Now before my fellow grappling aficionados show up at my school with their torches and pitchforks, I will acknowledge that Brazilian Jiu JItsu is undoubtedly one of the safest contact sports there are as far as injuries go. According to the Orthopedic journal of sports medicine, the risk of injury in Brazilian Jiu Jitsu is significantly lower than other contact sports like Taekwondo, Wrestling, Judo, Mixed Martial Arts, American Football and Rugby. [Link To Study Here]
That being said, there are some pretty gnarly, albeit rare ways to get totally effed up in Brazilian Jiu Jitsu training and competition, below is a nice little listicle of some of those ways along with some videos for your viewing pleasure.
1. Pulling Guard
Pulling guard is what you do is you’ve never wrestled a day in your life and always start on the knees while training. People have no idea how to execute a takedown so they literally jump and try to wrap their legs around their opponents back while in the air so that they land in the guard. Problem is, if the opponent is not bracing properly it can result in absolute destruction of the knee-joint.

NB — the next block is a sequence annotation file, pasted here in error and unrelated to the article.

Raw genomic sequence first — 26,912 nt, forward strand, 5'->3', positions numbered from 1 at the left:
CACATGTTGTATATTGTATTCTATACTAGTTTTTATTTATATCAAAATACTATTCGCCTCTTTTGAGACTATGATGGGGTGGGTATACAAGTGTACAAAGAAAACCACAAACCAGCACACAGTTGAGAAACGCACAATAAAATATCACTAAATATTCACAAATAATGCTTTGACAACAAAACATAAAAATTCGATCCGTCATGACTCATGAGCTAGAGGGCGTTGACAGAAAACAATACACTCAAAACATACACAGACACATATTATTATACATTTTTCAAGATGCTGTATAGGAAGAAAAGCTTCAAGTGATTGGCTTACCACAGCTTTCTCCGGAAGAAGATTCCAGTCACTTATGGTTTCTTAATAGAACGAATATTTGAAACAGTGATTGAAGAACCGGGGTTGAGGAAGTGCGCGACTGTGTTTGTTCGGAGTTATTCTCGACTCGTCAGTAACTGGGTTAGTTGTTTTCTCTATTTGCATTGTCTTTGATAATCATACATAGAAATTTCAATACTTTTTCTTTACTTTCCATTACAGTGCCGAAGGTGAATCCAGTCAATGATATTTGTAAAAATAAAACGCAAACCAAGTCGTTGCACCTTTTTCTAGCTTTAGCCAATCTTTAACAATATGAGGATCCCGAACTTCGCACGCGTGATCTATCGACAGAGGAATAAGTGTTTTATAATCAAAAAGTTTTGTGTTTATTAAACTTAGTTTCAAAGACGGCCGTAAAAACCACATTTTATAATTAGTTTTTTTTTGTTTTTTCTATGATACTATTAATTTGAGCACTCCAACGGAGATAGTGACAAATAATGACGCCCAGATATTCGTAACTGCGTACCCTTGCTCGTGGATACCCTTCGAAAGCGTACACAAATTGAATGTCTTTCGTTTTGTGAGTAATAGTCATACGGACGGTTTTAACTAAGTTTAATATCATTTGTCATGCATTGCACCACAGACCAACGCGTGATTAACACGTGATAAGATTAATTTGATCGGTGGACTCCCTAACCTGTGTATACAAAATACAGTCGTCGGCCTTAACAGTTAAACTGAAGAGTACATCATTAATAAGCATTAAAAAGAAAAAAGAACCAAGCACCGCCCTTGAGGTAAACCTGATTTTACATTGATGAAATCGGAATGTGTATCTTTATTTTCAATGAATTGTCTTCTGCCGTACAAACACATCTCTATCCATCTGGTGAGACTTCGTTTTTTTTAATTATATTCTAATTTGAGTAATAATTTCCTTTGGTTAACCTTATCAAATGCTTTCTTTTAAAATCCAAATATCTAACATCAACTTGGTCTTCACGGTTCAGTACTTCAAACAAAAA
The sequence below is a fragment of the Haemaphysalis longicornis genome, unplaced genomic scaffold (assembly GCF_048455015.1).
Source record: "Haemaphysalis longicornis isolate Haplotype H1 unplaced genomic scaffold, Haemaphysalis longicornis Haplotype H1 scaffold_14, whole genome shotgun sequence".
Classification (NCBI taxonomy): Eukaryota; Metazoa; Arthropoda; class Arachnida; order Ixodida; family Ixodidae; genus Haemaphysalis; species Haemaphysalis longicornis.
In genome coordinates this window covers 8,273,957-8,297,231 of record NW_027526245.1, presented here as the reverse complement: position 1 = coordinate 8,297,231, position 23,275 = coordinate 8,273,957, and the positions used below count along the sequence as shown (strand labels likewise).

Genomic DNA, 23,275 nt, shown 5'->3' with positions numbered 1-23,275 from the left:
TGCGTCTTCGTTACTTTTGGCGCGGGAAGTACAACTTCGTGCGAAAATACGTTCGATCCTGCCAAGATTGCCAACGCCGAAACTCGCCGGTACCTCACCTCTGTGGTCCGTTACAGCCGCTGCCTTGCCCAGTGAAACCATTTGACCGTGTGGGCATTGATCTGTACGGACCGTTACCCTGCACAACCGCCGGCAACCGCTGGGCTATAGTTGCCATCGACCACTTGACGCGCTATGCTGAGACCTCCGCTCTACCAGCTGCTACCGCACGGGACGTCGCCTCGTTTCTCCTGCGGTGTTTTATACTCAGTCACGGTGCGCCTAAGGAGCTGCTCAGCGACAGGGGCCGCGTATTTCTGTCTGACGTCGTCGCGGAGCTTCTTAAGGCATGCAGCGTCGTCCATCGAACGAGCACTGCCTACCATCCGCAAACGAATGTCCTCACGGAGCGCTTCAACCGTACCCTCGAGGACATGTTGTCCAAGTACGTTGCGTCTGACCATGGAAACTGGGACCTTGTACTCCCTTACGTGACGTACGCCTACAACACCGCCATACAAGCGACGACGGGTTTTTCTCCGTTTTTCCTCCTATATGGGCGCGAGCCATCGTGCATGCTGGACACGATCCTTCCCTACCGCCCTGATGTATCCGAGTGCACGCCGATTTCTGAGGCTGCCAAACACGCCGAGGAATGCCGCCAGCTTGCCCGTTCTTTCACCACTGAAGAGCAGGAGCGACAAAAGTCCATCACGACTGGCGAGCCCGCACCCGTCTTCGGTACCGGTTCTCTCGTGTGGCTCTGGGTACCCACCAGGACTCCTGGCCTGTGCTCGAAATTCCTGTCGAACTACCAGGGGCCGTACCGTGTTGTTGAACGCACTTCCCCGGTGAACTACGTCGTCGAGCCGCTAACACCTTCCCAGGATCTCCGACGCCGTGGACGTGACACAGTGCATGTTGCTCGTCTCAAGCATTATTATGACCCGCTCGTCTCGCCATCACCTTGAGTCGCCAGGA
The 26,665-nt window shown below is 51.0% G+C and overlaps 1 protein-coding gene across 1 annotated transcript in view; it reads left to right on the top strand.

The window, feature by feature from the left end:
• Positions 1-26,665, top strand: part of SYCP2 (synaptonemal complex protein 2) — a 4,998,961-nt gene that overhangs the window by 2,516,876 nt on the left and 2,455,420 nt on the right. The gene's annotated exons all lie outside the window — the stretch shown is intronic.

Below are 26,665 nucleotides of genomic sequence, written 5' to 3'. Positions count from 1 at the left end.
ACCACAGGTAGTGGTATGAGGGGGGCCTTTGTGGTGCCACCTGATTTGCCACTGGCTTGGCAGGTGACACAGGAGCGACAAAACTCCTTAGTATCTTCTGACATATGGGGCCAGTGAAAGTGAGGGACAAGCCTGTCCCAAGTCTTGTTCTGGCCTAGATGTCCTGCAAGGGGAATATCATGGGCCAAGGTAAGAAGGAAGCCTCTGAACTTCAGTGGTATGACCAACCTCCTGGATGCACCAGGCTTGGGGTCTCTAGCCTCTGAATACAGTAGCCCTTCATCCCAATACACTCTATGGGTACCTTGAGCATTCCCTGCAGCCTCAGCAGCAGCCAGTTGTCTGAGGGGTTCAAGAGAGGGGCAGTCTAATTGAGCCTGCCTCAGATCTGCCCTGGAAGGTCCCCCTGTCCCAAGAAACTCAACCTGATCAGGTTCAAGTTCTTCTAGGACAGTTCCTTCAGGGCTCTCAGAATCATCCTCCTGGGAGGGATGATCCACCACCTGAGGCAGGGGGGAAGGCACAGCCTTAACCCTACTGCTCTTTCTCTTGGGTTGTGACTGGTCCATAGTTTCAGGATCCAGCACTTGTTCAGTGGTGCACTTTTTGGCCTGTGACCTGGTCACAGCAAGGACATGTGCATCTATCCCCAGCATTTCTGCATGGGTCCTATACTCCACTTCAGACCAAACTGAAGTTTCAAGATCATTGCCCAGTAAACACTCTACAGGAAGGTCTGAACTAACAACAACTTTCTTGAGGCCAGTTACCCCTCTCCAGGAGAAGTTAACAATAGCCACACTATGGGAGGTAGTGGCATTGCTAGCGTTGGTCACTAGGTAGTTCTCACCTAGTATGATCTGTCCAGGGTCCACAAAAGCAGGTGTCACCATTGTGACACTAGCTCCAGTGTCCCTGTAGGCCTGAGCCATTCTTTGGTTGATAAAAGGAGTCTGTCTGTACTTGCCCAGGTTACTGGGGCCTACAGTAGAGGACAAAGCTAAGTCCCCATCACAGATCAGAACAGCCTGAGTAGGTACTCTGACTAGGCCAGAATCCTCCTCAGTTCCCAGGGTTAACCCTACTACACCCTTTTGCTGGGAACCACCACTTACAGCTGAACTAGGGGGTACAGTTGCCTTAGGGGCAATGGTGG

2. Waiting Too Long to Tap to a Leg Lock
Besides some ancient Brazilian politics, there’s also a good reason submissions like heel hooks are illegal in many federations. Leg Locks tend to not hurt until it is too late and your knee is destroyed. A submission like a knee bar or heel hook doesn’t come on slowly like an armbar, it goes from ‘doesn’t hurt‘ to ‘still doesn’t hurt‘ to ‘slightly uncomfortable‘ to ‘total knee replacement‘.
3. And the same goes for armbars…
According to the study listed above, elbows are at the highest risk for orthopaedic injury in BJJ training and competition. Most of the time it is abundance of pride rather than lack of pain that causes people to not tap to these. If you ever get caught in one, do yourself a favor and just tap.
4. Not Knowing How to “Breakfall”
I’ve used a video of a wrestling match as an example, but the principle remains the same. “breaking your fall” is the act of dissipating your force of falling by smacking the mat in such a way that an outstretched arm does not meet the mat instead. “Reaching” as you fall can and will result in a dislocation of the elbow. [Heres a bonus video of when this exact thing happened to me]